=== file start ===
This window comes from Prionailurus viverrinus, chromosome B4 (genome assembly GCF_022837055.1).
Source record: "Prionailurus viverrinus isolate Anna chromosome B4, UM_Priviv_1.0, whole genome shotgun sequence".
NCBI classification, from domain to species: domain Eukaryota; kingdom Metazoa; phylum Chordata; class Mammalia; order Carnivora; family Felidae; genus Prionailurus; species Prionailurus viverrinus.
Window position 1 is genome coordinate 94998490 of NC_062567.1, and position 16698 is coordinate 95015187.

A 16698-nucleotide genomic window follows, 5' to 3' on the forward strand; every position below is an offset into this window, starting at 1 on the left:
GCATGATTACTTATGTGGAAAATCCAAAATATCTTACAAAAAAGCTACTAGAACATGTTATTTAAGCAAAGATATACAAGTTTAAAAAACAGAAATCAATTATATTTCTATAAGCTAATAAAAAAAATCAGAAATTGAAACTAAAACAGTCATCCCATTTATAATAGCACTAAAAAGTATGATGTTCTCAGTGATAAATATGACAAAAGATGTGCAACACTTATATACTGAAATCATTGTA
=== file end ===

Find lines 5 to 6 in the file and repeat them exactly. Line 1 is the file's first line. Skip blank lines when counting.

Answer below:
A 16698-nucleotide genomic window follows, 5' to 3' on the forward strand; every position below is an offset into this window, starting at 1 on the left:
GCATGATTACTTATGTGGAAAATCCAAAATATCTTACAAAAAAGCTACTAGAACATGTTATTTAAGCAAAGATATACAAGTTTAAAAAACAGAAATCAATTATATTTCTATAAGCTAATAAAAAAAATCAGAAATTGAAACTAAAACAGTCATCCCATTTATAATAGCACTAAAAAGTATGATGTTCTCAGTGATAAATATGACAAAAGATGTGCAACACTTATATACTGAAATCATTGTA